Europe close: Stocks slip as investors tread cautiously ahead of G-20
Stocks on the Continent drifted lower after the US President said he expected a previously announced increase in tariffs on Chinese goods to go ahead at the turn of the year, as planned.
In an interview with the Journal, Donald Trump, reportedly also repeated a threat to place tariffs on all imports from the Asian giant.
Some analysts expressed concern that Trump's remarks might make reaching an understanding with Beijing harder, although on Tuesday afternoon, Chinese vice premier Liu He appeared to sound a positive note on the likelihood of a deal, albeit while reiterating that his country wants a solution based on "mutual respect".
Trump and Chinese leader, Xi Jinping, were due to meet at the end of the month on the sidelines of the G-20 meeting in Buenos Aires.
By the end of trading on Tuesday, the benchmark Stoxx 600 had slipped by 0.26% or 0.93 points to 357.40, alongside a drop of 0.40% or 45.61 points to 11,309.11 for the German Dax while Spain's Ibex 35 wasoff by 0.06% or 5.60 points at 9,085.60.
In parallel, euro/dollar was near its worst levels of the session, down by 0.43% to 1.12850.
Commenting on the retreat in the single currency, Josh Mahony at IG said: "The recent decline in the euro has ramped up once again today, as the threat of a breakdown in relations between the EU and Italy damages confidence in the eurozone project over the near-term.
"Recent murmurs of a possible compromise from the Italians appears to have come too little too late, with EU members apparently ready to vote in favour of disciplinary action in response to their expansionary fiscal plans.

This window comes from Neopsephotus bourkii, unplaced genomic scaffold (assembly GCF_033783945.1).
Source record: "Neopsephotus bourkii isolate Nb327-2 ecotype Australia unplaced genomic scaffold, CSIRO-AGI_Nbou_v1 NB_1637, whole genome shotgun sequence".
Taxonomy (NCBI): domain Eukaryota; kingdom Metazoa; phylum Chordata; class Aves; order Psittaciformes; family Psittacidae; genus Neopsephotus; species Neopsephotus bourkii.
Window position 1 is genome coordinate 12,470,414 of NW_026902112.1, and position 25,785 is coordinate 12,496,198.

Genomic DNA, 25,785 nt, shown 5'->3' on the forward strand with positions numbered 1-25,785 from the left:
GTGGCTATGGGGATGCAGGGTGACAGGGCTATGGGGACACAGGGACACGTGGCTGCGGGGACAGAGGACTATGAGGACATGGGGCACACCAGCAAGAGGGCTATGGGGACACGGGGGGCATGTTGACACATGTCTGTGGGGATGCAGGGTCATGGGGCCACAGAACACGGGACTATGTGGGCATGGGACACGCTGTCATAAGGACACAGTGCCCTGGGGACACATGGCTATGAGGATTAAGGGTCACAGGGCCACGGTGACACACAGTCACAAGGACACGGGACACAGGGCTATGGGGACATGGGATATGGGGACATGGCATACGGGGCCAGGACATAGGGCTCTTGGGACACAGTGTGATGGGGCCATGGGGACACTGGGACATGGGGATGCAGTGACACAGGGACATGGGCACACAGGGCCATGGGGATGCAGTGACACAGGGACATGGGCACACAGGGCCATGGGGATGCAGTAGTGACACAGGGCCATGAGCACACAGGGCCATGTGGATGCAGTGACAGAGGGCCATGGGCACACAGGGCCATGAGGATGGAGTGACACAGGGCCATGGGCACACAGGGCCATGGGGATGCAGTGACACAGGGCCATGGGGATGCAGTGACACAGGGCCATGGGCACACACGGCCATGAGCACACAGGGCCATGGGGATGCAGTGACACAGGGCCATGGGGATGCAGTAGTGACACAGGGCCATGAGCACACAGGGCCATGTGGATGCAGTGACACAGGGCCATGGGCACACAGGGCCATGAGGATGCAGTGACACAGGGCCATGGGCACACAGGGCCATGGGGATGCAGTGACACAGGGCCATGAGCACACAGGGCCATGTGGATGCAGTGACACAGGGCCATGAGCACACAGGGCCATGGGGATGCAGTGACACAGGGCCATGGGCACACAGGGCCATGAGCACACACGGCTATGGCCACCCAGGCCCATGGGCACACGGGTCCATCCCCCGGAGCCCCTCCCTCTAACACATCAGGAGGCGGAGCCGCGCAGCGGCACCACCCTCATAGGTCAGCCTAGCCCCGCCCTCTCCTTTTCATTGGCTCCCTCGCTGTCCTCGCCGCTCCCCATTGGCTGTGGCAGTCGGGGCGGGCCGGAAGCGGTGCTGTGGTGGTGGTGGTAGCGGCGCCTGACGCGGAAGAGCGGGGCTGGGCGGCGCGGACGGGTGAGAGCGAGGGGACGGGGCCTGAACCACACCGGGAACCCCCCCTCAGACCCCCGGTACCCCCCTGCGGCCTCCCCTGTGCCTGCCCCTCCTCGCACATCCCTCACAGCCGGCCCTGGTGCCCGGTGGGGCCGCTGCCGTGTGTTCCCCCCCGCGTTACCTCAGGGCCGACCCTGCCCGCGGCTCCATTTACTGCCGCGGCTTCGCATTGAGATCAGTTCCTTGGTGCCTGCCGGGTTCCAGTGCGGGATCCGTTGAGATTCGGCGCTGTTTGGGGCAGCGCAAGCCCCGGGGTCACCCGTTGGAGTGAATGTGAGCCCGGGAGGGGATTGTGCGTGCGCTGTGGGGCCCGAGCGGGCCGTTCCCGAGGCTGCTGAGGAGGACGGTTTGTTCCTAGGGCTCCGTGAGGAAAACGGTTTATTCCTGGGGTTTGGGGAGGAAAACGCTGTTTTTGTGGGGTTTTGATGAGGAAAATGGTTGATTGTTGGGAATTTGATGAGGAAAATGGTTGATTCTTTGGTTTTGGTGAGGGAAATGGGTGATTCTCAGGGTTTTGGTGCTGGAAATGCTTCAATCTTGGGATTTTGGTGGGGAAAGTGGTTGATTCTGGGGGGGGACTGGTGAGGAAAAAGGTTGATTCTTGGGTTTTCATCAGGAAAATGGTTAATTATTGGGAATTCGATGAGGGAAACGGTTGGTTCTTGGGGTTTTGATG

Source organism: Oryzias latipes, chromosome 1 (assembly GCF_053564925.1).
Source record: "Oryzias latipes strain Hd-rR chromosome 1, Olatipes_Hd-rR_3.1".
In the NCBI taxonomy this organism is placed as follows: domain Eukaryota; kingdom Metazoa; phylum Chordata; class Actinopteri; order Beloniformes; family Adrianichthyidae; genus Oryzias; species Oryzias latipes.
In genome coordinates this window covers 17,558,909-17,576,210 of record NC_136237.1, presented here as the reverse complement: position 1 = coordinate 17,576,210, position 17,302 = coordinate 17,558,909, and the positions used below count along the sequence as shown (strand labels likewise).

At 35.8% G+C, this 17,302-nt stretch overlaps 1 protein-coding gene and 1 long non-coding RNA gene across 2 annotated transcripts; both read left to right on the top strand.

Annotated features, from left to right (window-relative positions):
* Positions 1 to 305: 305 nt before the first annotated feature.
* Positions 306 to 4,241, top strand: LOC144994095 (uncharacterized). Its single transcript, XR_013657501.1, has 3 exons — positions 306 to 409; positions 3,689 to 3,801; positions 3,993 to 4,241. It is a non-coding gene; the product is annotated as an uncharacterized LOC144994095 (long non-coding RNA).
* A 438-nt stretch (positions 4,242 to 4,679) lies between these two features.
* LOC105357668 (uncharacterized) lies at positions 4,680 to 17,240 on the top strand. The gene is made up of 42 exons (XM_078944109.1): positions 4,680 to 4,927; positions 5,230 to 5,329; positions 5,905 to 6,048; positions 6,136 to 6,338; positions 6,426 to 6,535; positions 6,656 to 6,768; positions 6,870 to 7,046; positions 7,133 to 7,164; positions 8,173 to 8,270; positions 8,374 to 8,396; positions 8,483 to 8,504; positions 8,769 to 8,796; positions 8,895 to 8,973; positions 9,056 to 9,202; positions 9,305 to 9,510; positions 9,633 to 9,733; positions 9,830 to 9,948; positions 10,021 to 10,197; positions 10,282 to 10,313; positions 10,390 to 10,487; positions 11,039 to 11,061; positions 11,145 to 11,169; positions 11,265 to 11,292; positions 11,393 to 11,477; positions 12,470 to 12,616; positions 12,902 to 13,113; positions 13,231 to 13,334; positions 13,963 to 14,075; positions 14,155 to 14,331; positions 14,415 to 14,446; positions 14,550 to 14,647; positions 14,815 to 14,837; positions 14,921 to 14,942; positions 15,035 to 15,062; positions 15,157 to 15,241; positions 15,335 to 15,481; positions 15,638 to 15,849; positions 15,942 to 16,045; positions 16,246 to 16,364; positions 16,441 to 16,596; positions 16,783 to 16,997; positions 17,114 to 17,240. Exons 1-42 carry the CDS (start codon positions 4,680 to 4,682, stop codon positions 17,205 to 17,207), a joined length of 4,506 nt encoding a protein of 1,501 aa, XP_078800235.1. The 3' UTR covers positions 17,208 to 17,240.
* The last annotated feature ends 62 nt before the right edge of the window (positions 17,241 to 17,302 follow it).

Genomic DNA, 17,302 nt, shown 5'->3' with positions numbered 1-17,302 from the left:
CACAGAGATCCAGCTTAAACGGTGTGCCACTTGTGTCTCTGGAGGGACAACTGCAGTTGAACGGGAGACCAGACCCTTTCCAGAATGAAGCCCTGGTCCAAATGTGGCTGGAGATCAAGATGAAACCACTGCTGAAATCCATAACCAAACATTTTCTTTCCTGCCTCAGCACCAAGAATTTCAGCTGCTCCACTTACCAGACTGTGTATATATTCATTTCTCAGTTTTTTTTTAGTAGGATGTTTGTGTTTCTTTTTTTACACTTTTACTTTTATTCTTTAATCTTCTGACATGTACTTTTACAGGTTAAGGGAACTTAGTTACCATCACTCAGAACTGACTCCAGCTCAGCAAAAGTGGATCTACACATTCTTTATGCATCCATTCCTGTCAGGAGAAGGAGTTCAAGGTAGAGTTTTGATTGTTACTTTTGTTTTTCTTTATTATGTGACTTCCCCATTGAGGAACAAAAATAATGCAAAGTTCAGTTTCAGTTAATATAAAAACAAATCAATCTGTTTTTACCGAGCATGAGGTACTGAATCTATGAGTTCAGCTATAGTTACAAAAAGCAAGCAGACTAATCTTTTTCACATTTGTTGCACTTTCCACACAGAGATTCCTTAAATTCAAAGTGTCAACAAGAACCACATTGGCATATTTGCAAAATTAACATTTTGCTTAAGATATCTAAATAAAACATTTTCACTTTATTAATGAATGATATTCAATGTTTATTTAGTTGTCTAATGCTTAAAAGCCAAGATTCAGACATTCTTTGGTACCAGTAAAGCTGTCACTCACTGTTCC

"There is still time to find a resolution, but a compromise has seemed far from reach thus far."
Italian government notes meanwhile came under modest selling pressure.
According to ANSA, Italian deputy Prime Minister, Matteo Salvini, said the Parliament in Rome needed to approve any new budget before it was sent to Brussels.
"There will be a budget that it is parliament's job to approve and it would at the very least ungenerous that someone from Europe should take sanctionary measures before the budget even exists," he reportedly said.
Data released in the euro area on Tuesday was rather downbeat.
In Italy, ISTAT reported a decline in its consumer confidence index for the country from a reading of 116.5 for October to 114.8 in November.
Similarly, INSEE's conumser confidence gauge for France retreated from October's reading of 95, printing at 92 for November.
On the corporate front, stock in Spanish lender BBVA fell on news that a Mexican competition panel had recommended to the country's Senate that it ask the central bank to examine the fees charged by lenders.
Meanwhile, Caixabank retreated even after it set a target for a return-on-tangible-equity of 12% by year-end 2021, versus a range of between 9%-11% for 2018.